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Electric Forces and Electric Fields

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Properties of Electric Charges Two types of charges exist They are called positive and negative Named by Benjamin Franklin Like charges repel and unlike charges attract one another Nature’s basic carrier of positive charge is the proton Protons do not move from one material to another because they are held firmly in the nucleus

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Properties of Charge, final Charge is quantized All charge is a multiple of a fundamental unit of charge, symbolized by e Quarks are the exception Electrons have a charge of –e Protons have a charge of +e The SI unit of charge is the Coulomb (C) e = 1.6 x 10 -19 C

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Charging by Conduction A charged object (the rod) is placed in contact with another object (the sphere) Some electrons on the rod can move to the sphere When the rod is removed, the sphere is left with a charge The object being charged is always left with a charge having the same sign as the object doing the charging

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Charging by Induction When an object is connected to a conducting wire or pipe buried in the earth, it is said to be grounded A negatively charged rubber rod is brought near an uncharged sphere

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Coulomb’s Law Coulomb shows that an electrical force has the following properties: It is along the line joining the two particles and inversely proportional to the square of the separation distance, r, between them It is proportional to the product of the magnitudes of the charges, |q 1 |and |q 2 |on the two particles It is attractive if the charges are of opposite signs and repulsive if the charges have the same signs

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Coulomb’s Law, cont. Mathematically, k e is called the Coulomb Constant k e = 8.9875 x 10 9 N m 2 /C 2 Typical charges can be in the µC range Remember, Coulombs must be used in the equation Remember that force is a vector quantity Applies only to point charges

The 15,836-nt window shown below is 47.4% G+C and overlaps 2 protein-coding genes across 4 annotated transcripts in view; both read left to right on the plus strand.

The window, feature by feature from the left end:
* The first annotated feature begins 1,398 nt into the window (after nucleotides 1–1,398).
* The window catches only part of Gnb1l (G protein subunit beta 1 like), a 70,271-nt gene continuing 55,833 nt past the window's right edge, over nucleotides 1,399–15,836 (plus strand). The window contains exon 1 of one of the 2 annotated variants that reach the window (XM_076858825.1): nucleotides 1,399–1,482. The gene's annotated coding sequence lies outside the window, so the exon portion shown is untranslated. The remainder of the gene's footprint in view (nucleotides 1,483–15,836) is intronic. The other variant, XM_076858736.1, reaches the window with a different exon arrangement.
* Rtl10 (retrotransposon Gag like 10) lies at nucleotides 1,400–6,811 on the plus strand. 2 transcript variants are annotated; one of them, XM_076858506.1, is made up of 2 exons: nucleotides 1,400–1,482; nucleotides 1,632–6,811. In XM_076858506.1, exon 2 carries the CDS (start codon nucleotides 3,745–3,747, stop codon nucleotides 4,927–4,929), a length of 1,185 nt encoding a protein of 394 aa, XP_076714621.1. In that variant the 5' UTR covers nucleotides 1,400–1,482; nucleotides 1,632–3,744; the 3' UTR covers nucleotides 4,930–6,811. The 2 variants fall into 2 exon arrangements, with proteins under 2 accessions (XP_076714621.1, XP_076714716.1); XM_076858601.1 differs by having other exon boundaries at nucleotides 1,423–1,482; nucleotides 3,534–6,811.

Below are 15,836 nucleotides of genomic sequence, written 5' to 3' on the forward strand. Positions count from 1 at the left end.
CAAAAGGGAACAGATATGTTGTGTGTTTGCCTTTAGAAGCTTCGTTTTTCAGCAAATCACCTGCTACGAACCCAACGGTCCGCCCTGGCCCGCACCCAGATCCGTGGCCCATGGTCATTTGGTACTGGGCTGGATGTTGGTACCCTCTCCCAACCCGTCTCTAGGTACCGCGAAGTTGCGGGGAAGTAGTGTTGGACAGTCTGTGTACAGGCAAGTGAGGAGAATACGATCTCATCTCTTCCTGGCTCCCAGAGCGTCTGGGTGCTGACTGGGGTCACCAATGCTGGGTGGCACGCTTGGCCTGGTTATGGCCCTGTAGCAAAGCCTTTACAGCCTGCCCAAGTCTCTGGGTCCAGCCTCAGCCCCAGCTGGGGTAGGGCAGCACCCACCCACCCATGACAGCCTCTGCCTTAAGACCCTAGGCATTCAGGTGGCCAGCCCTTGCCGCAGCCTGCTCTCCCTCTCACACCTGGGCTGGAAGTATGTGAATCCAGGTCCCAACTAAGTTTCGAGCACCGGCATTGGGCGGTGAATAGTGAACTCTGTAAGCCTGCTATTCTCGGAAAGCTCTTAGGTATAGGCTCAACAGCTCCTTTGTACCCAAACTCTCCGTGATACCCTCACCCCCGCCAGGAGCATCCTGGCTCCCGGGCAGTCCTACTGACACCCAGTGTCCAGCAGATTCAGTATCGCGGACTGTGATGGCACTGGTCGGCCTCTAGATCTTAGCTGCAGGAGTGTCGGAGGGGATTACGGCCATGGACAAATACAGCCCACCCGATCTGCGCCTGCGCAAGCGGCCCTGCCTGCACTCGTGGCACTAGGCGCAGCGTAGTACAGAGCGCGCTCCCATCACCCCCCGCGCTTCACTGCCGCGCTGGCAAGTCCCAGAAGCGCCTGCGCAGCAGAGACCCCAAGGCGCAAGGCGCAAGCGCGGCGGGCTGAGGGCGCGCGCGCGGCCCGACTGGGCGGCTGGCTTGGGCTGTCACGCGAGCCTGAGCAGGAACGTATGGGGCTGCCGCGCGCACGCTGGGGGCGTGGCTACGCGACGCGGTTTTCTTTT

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Characteristics of Particles

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Vector Nature of Electric Forces Two point charges are separated by a distance r The like charges produce a repulsive force between them The force on q 1 is equal in magnitude and opposite in direction to the force on q 2

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Electric Field, cont. A charged particle, with charge Q, produces an electric field in the region of space around it A small test charge, q o, placed in the field, will experience a force

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Electric Field Mathematically, SI units are N / C Use this for the magnitude of the field The electric field is a vector quantity The direction of the field is defined to be the direction of the electric force that would be exerted on a small positive test charge placed at that point

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Problem Solving Strategy, Electric Fields Calculate Electric Fields of point charges Use the equation to find the electric field due to the individual charges The direction is given by the direction of the force on a positive test charge The Superposition Principle can be applied if more than one charge is present

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Gauss’ Law Gauss’ Law states that the electric flux through any closed surface is equal to the net charge Q inside the surface divided by ε o ε o is the permittivity of free space and equals 8.85 x 10 -12 C 2 /Nm 2 The area in Φ is an imaginary surface, a Gaussian surface, it does not have to coincide with the surface of a physical object

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